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The pupils at Clifton are kind and caring. They make sure that all new pupils are included, so no one is left out.
Similarly, visitors are warmly welcomed and made to feel part of the school. Pupils have the choice to move to their next school early. However, because they are happy and settled, most choose to stay.
Pupils respond well to the high expectations of behaviour set for them. Pupils sustain positive relationships with their peers and adults. This contributes to classrooms being purposeful places where pupils can learn with little disruption.
Bullying is rare, but when it happens pupils are confident that teachers will deal with it. This supports pup...ils to feel safe and well cared for.
Pupils benefit from a quality of education that develops their talents and interests across a wide range of subjects.
Pupils are enthusiastic and enjoy their learning. They love to explain how they remember what they have learned, for instance by describing what they do and why they do it, when talking about science investigations.
Pupils have opportunities to take on leadership roles.
Those who are on the school council are enthusiastic and determined. Pupils are well supported to make changes in the school.
What does the school do well and what does it need to do better?
Leaders have made sure that the curriculum is well planned.
They have carefully considered what pupils should learn in each subject from the early years to Year 6. Teachers prepare lessons that build on what pupils have learned before. For instance, in history, pupils are asked key questions about the impact of past civilisations on us today.
Pupils can explain their thinking using historical language and they can compare reliable sources of information. Throughout each lesson, teachers check that pupils understand the ideas being taught and help to correct any misconceptions.
Leaders ensure the reading curriculum has a high priority.
Pupils enjoy reading. They talk with interest about the authors they enjoy and the books they read. Pupils learn to read as soon as they start school.
Teachers have good subject knowledge and they model the sounds clearly and accurately. Pupils regularly practise and apply their phonics knowledge when reading. Pupils read books that are closely matched to the phonics they are learning.
In all year groups, pupils who are not fluent readers receive extra teaching.
Teachers check what pupils learn regularly. In a few subjects, leaders are in the process of changing how teachers check what pupils know and remember.
The current system does not routinely give teachers the information they need to ensure that they know how well pupils are learning in these subjects. Teachers do not adapt their teaching to help pupils when they are less secure in their understanding.In the early years, teachers identify children's needs well.
They use this information to make sure they change their curriculum plans, so that children build on what they have learned before effectively. For instance, a focus on fine motor skills helps children to be able to hold a pencil and write. Children who find listening harder are encouraged using visuals cards and positive praise.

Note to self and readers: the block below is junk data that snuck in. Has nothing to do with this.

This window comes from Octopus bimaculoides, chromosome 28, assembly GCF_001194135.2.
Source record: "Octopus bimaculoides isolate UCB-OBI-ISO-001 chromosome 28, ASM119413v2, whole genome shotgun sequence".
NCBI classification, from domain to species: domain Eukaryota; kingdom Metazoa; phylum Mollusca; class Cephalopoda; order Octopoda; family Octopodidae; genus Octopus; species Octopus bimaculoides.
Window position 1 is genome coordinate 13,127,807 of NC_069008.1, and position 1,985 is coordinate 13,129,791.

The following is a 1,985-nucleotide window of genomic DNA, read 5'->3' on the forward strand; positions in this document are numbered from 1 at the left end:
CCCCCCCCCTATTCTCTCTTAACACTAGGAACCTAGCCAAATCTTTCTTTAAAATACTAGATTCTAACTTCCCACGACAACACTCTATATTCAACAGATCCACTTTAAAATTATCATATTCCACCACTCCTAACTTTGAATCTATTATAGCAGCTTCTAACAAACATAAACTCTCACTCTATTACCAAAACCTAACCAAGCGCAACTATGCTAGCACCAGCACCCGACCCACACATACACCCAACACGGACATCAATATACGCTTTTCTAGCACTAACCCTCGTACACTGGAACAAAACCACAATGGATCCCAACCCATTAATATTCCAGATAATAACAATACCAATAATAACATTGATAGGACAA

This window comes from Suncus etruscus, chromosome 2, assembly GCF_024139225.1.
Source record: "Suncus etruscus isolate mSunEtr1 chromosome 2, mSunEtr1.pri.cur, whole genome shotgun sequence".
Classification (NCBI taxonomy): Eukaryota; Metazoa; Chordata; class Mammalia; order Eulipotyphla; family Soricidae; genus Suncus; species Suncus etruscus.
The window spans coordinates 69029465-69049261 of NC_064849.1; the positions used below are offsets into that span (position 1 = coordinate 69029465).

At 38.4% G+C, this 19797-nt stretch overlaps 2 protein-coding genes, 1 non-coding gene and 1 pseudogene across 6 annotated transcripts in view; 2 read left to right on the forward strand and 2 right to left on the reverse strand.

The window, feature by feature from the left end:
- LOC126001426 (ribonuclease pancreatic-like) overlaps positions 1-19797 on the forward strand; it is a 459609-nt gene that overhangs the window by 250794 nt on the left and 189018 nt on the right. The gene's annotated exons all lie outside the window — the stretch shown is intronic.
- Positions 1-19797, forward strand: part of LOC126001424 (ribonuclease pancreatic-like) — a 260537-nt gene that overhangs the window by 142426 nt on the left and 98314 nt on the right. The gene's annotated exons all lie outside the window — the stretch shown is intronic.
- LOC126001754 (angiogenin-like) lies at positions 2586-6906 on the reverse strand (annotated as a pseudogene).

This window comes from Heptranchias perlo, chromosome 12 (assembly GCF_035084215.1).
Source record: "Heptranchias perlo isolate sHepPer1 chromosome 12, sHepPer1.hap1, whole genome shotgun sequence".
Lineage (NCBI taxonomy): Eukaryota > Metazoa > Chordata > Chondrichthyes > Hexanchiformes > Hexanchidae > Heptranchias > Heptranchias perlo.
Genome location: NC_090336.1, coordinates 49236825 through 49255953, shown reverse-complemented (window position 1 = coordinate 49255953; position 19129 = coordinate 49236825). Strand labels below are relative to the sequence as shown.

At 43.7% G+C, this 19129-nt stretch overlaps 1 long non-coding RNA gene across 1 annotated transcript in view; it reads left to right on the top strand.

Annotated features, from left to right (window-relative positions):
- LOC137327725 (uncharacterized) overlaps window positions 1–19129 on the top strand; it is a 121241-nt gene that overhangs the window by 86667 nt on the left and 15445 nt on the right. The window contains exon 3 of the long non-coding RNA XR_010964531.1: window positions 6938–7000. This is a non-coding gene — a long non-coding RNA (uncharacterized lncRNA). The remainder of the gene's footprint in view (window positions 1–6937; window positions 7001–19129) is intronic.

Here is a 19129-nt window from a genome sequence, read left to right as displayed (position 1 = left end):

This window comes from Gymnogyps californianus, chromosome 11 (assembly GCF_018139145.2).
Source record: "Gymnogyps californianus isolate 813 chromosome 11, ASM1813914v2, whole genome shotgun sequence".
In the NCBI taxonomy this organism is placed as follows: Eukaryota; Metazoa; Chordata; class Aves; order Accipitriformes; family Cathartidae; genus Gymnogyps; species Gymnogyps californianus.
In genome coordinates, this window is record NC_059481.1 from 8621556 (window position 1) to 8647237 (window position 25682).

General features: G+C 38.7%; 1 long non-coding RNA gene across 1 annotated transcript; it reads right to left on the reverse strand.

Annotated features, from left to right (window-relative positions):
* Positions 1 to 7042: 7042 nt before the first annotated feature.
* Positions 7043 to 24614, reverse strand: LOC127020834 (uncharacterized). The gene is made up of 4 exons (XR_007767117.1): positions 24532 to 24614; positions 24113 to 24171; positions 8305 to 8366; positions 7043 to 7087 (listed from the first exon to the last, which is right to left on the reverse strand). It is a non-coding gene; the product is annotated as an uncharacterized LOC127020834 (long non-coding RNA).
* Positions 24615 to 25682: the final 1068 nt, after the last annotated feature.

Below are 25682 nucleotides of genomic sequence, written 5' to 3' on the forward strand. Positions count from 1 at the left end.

Consequently, children in the early years develop good attitudes toward learning.
Pupils with special educational needs and/or disabilities (SEND) are identified quickly. Leaders ensure that the curriculum is suitably adapted, so that pupils with SEND learn and achieve well alongside their peers.
There are some pupils in the school with more complex needs and they receive more individual teaching that supports their learning and progress well.
Leaders have constructed a well-considered curriculum to ensure that pupils' personal development has a high priority. Pupils learn to talk about how they are feeling and reflect on their actions.
They value each other's differences. Pupils learn to recognise their own and others' emotions.
Most senior leaders are new.
Swift changes have been made that have contributed positively towards improving pupils' achievement. This is evident in the teaching of phonics and early reading. Middle leaders have been developed according to their strengths and are supporting newer subject leads.
Governors assure themselves through regular visits, and by talking with staff and pupils, that leaders' work to improve the school is making a positive difference for all pupils. Leaders and governors consider staff workload and staff feel well supported.
The arrangements for safeguarding are effective.
Leaders ensure they provide appropriate and up-to-date training, so staff understand their safeguarding responsibilities. Staff report any concerns without delay. Leaders keep accurate records of safeguarding concerns and act quickly when they need to.
Leaders make sure that they are very clear about the support that pupils should have from external agencies.
The curriculum supports pupils to understand how to keep safe online and when they are at home. Pupils understand what to do if they fall into water as they are learning about this in their swimming lessons.
What does the school need to do to improve?
(Information for the school and appropriate authority)
• In a few subjects, teachers are not using assessment effectively so that they know how well pupils are learning the subject knowledge intended. Teachers are not using assessment information to adapt their planning when pupils have misconceptions or do not have a secure understanding. Leaders should ensure that teachers effectively check pupils' understanding in all subjects and use this information to adapt their planning and teaching, so that pupils build effectively on what they know and can do.
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